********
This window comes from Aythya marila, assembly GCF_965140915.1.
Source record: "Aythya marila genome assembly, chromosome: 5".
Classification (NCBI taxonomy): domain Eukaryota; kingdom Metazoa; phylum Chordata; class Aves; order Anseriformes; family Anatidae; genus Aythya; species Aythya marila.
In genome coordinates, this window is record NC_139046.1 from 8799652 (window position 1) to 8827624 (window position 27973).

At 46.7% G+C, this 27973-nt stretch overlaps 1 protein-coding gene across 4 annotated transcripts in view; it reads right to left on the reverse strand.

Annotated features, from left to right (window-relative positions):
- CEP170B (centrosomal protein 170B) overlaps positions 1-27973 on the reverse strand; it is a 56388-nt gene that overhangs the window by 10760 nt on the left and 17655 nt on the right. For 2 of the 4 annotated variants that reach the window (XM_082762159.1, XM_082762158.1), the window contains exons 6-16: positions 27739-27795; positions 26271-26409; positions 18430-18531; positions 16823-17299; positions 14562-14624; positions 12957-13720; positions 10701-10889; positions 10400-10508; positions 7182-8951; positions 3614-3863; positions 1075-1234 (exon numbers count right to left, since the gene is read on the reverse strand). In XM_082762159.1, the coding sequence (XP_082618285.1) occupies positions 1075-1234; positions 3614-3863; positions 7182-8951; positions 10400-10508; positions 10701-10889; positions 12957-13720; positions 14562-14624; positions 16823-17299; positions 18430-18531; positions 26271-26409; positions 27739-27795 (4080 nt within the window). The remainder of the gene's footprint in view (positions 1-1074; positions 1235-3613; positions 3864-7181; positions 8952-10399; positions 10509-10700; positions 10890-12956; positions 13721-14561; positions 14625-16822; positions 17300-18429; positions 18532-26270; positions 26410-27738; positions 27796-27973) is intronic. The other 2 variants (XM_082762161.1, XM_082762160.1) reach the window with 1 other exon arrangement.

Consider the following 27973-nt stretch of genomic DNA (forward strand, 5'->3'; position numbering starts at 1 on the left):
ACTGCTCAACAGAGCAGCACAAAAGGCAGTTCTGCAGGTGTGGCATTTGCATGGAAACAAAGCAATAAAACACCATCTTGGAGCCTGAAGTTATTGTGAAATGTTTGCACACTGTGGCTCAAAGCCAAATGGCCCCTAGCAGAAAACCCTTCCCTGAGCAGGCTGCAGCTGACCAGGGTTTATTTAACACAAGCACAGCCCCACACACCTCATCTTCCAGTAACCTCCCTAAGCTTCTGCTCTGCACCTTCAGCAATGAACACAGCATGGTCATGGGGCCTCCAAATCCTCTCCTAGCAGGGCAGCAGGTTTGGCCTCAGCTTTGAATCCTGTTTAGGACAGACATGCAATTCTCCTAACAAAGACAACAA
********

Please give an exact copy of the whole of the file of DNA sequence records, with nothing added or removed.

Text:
This window comes from Aythya marila, assembly GCF_965140915.1.
Source record: "Aythya marila genome assembly, chromosome: 5".
Classification (NCBI taxonomy): domain Eukaryota; kingdom Metazoa; phylum Chordata; class Aves; order Anseriformes; family Anatidae; genus Aythya; species Aythya marila.
In genome coordinates, this window is record NC_139046.1 from 8799652 (window position 1) to 8827624 (window position 27973).

At 46.7% G+C, this 27973-nt stretch overlaps 1 protein-coding gene across 4 annotated transcripts in view; it reads right to left on the reverse strand.

Annotated features, from left to right (window-relative positions):
- CEP170B (centrosomal protein 170B) overlaps positions 1-27973 on the reverse strand; it is a 56388-nt gene that overhangs the window by 10760 nt on the left and 17655 nt on the right. For 2 of the 4 annotated variants that reach the window (XM_082762159.1, XM_082762158.1), the window contains exons 6-16: positions 27739-27795; positions 26271-26409; positions 18430-18531; positions 16823-17299; positions 14562-14624; positions 12957-13720; positions 10701-10889; positions 10400-10508; positions 7182-8951; positions 3614-3863; positions 1075-1234 (exon numbers count right to left, since the gene is read on the reverse strand). In XM_082762159.1, the coding sequence (XP_082618285.1) occupies positions 1075-1234; positions 3614-3863; positions 7182-8951; positions 10400-10508; positions 10701-10889; positions 12957-13720; positions 14562-14624; positions 16823-17299; positions 18430-18531; positions 26271-26409; positions 27739-27795 (4080 nt within the window). The remainder of the gene's footprint in view (positions 1-1074; positions 1235-3613; positions 3864-7181; positions 8952-10399; positions 10509-10700; positions 10890-12956; positions 13721-14561; positions 14625-16822; positions 17300-18429; positions 18532-26270; positions 26410-27738; positions 27796-27973) is intronic. The other 2 variants (XM_082762161.1, XM_082762160.1) reach the window with 1 other exon arrangement.

Consider the following 27973-nt stretch of genomic DNA (forward strand, 5'->3'; position numbering starts at 1 on the left):
ACTGCTCAACAGAGCAGCACAAAAGGCAGTTCTGCAGGTGTGGCATTTGCATGGAAACAAAGCAATAAAACACCATCTTGGAGCCTGAAGTTATTGTGAAATGTTTGCACACTGTGGCTCAAAGCCAAATGGCCCCTAGCAGAAAACCCTTCCCTGAGCAGGCTGCAGCTGACCAGGGTTTATTTAACACAAGCACAGCCCCACACACCTCATCTTCCAGTAACCTCCCTAAGCTTCTGCTCTGCACCTTCAGCAATGAACACAGCATGGTCATGGGGCCTCCAAATCCTCTCCTAGCAGGGCAGCAGGTTTGGCCTCAGCTTTGAATCCTGTTTAGGACAGACATGCAATTCTCCTAACAAAGACAACAA